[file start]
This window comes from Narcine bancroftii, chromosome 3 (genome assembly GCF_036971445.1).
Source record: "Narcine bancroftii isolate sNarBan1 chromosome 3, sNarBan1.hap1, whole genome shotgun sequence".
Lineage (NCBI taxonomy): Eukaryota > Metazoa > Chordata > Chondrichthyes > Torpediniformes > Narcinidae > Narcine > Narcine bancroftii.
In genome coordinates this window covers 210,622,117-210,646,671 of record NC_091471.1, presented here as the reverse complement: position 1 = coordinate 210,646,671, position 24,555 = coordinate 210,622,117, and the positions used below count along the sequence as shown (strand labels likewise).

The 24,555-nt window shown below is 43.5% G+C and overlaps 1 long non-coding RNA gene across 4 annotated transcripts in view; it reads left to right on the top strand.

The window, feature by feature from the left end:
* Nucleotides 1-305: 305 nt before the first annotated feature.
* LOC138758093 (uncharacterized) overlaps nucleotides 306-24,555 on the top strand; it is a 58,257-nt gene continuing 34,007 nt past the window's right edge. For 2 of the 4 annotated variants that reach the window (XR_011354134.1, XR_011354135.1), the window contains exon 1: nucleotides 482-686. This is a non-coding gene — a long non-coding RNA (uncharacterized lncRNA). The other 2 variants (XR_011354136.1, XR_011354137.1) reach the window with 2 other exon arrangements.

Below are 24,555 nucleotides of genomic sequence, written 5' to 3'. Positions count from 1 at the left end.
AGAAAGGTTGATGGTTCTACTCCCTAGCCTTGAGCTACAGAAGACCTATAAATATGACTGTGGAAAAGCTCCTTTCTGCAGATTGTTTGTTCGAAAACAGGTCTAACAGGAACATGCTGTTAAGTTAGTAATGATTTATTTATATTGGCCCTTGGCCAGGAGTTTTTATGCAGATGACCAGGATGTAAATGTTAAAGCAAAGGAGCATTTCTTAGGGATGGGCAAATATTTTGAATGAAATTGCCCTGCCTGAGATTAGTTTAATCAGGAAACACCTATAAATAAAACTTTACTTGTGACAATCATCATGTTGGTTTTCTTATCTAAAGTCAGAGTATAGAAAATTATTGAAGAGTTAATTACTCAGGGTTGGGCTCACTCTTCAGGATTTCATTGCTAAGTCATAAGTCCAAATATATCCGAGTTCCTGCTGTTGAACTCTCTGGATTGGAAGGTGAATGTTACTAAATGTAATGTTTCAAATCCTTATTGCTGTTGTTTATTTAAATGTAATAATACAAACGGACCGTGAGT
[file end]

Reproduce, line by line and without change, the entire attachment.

This window comes from Narcine bancroftii, chromosome 3 (genome assembly GCF_036971445.1).
Source record: "Narcine bancroftii isolate sNarBan1 chromosome 3, sNarBan1.hap1, whole genome shotgun sequence".
Lineage (NCBI taxonomy): Eukaryota > Metazoa > Chordata > Chondrichthyes > Torpediniformes > Narcinidae > Narcine > Narcine bancroftii.
In genome coordinates this window covers 210,622,117-210,646,671 of record NC_091471.1, presented here as the reverse complement: position 1 = coordinate 210,646,671, position 24,555 = coordinate 210,622,117, and the positions used below count along the sequence as shown (strand labels likewise).

The 24,555-nt window shown below is 43.5% G+C and overlaps 1 long non-coding RNA gene across 4 annotated transcripts in view; it reads left to right on the top strand.

The window, feature by feature from the left end:
* Nucleotides 1-305: 305 nt before the first annotated feature.
* LOC138758093 (uncharacterized) overlaps nucleotides 306-24,555 on the top strand; it is a 58,257-nt gene continuing 34,007 nt past the window's right edge. For 2 of the 4 annotated variants that reach the window (XR_011354134.1, XR_011354135.1), the window contains exon 1: nucleotides 482-686. This is a non-coding gene — a long non-coding RNA (uncharacterized lncRNA). The other 2 variants (XR_011354136.1, XR_011354137.1) reach the window with 2 other exon arrangements.

Below are 24,555 nucleotides of genomic sequence, written 5' to 3'. Positions count from 1 at the left end.
AGAAAGGTTGATGGTTCTACTCCCTAGCCTTGAGCTACAGAAGACCTATAAATATGACTGTGGAAAAGCTCCTTTCTGCAGATTGTTTGTTCGAAAACAGGTCTAACAGGAACATGCTGTTAAGTTAGTAATGATTTATTTATATTGGCCCTTGGCCAGGAGTTTTTATGCAGATGACCAGGATGTAAATGTTAAAGCAAAGGAGCATTTCTTAGGGATGGGCAAATATTTTGAATGAAATTGCCCTGCCTGAGATTAGTTTAATCAGGAAACACCTATAAATAAAACTTTACTTGTGACAATCATCATGTTGGTTTTCTTATCTAAAGTCAGAGTATAGAAAATTATTGAAGAGTTAATTACTCAGGGTTGGGCTCACTCTTCAGGATTTCATTGCTAAGTCATAAGTCCAAATATATCCGAGTTCCTGCTGTTGAACTCTCTGGATTGGAAGGTGAATGTTACTAAATGTAATGTTTCAAATCCTTATTGCTGTTGTTTATTTAAATGTAATAATACAAACGGACCGTGAGT